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August 13, 2009 | TIMES WIRE REPORTS
NASA is charged with spotting most of the asteroids that pose a threat to Earth but doesn't have the money to complete the job, according to a newly released report. Congress assigned the space agency the mission four years ago, but it never gave NASA the money to build the necessary telescopes, according to the report by the National Academy of Sciences. NASA calculated that spotting the asteroids would mean spending about $800 million between now and 2020.
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SPORTS
April 9, 2014 | By Chris Foster
Miami's loss has become UCLA's gain. Malcolm Bunche left Miami's football program seeking more playing time, and he fills UCLA's greatest need on the offensive line. Left guard Xavier Su'a-Filo made himself available for the NFL draft and Bunche slides nicely into what had been a vacancy. "He gives us that big body, gives us that experienced offensive lineman we need," Coach Jim Mora said. "He has acted a little bit like a mentor to some of those guys as well, in his own quiet way. I appreciate that he's here.
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OPINION
November 18, 2002
Re "Senate OKs Broad Waiver for Pentagon on Migratory Birds," Nov. 14: Neither President Bush nor those whom he surrounds himself with have ever shown concern for the home we all share, planet Earth. But now, in the guise of defense, comes another piece of legislation proving not merely callousness but total blindness. The U.S. military will be allowed to bomb areas on which migratory birds, some already endangered, depend for survival. Kill, kill, kill is the refrain. Frogs, whales, dolphins, birds, etc. The circle of life has been ripped and has given way to a murderous ellipse, the apogee of which was reached when a nameless government lawyer stated that the forthcoming bird kill should be appreciated by bird-watchers who "get more enjoyment spotting a rare bird than they do spotting a common one."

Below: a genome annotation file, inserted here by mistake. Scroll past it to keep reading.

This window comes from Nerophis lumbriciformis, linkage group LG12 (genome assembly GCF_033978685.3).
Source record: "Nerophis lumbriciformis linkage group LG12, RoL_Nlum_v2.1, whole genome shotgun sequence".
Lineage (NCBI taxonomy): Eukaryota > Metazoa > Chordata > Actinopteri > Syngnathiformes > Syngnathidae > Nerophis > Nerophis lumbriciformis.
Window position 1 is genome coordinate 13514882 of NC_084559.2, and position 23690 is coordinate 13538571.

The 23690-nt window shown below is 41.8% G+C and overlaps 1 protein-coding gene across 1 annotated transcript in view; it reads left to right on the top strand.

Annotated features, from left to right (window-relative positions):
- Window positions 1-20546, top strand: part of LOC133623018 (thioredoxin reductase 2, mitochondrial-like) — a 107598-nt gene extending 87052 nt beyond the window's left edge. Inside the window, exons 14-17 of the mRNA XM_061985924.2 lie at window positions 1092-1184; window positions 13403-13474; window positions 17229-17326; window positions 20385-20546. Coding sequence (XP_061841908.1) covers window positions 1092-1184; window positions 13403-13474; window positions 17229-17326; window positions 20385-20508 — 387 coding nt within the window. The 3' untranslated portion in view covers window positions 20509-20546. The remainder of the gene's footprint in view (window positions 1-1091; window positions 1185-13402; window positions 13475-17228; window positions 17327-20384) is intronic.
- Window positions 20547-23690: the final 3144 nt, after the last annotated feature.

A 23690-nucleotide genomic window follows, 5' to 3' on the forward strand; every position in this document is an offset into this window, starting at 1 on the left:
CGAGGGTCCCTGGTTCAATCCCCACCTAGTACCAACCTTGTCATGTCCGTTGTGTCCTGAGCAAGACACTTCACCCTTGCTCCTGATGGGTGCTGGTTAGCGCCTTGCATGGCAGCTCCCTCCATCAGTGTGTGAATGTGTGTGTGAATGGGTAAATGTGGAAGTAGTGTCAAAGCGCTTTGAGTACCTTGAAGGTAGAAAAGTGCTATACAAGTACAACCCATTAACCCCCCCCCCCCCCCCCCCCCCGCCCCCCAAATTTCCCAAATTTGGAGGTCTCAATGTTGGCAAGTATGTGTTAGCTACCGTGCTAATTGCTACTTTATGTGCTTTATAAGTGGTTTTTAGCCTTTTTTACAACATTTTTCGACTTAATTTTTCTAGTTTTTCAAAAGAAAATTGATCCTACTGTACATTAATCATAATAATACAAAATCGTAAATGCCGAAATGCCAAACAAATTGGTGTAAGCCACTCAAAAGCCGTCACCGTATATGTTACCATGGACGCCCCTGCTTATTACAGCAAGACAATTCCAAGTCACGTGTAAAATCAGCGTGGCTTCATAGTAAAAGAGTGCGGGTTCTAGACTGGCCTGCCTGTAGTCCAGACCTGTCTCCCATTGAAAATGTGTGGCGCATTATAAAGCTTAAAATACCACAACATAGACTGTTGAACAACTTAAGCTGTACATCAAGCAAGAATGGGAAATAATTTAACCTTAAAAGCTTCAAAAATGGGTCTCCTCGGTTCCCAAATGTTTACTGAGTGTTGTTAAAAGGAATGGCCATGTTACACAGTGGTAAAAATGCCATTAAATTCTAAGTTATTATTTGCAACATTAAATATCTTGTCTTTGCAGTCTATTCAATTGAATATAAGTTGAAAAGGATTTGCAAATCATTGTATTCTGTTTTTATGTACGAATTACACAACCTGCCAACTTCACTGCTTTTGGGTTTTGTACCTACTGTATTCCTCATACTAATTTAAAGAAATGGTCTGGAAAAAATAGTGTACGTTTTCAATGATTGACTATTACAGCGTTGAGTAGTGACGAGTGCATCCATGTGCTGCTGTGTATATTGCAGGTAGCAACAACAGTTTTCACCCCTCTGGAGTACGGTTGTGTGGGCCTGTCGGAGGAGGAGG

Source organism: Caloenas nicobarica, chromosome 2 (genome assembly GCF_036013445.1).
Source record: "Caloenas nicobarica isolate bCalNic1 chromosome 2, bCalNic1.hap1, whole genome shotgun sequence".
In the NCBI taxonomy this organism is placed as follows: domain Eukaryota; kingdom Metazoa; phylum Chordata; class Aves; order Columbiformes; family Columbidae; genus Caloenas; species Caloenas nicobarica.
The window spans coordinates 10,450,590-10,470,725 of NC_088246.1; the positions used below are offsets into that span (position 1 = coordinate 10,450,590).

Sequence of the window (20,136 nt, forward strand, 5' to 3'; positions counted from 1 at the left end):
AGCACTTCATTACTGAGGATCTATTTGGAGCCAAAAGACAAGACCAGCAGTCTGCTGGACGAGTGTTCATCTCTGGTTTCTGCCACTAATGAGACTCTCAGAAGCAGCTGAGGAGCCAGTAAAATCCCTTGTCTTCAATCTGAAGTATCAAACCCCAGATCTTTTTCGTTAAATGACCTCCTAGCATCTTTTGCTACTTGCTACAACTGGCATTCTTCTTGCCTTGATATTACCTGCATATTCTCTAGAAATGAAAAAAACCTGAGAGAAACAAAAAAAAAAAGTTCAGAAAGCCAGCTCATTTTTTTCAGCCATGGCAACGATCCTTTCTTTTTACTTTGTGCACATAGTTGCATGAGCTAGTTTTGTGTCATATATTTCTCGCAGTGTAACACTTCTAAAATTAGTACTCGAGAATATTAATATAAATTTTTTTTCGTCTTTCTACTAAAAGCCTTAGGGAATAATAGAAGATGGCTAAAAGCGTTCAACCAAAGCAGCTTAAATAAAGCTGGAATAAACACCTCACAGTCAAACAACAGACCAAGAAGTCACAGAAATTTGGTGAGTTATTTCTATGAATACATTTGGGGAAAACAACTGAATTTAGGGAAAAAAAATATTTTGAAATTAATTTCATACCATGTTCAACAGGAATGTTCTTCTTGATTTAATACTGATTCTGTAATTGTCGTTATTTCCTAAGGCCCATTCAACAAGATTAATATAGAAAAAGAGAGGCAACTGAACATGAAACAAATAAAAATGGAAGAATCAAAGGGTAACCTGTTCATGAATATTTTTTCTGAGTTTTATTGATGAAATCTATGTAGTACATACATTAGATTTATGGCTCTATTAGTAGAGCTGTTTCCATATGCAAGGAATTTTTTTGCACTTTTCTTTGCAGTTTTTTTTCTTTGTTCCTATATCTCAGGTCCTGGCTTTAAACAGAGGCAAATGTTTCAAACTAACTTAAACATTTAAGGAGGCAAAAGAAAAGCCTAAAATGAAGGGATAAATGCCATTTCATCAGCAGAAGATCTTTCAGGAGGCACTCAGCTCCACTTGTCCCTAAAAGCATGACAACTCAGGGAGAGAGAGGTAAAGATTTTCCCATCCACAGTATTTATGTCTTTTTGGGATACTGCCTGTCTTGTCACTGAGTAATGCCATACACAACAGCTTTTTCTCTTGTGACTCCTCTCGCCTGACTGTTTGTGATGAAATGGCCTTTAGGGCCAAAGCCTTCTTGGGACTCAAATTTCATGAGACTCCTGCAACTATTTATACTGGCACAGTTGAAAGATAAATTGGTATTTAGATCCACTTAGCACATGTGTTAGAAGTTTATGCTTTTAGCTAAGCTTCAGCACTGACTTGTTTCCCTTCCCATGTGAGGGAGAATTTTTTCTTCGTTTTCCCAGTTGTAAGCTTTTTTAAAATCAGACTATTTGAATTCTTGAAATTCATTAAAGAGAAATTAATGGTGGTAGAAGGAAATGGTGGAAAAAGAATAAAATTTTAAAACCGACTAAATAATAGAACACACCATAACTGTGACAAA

TRAVEL
April 7, 2014 | By Catharine Hamm
Question: A reader writes that she and her husband are retired, older than 70 and want to travel. They can leave at a moment's notice, so they want to know whether they can take advantage of last-minute deals and, if so, where. (For security reasons, we are not using their names, which are unusual and could make them a target of thieves.) Answer: Travel industry providers have trained us to expect to pay a premium for last-minute travel, except when it's to their benefit, such as moving unsold inventory that will otherwise go unused.
TRAVEL
June 12, 2005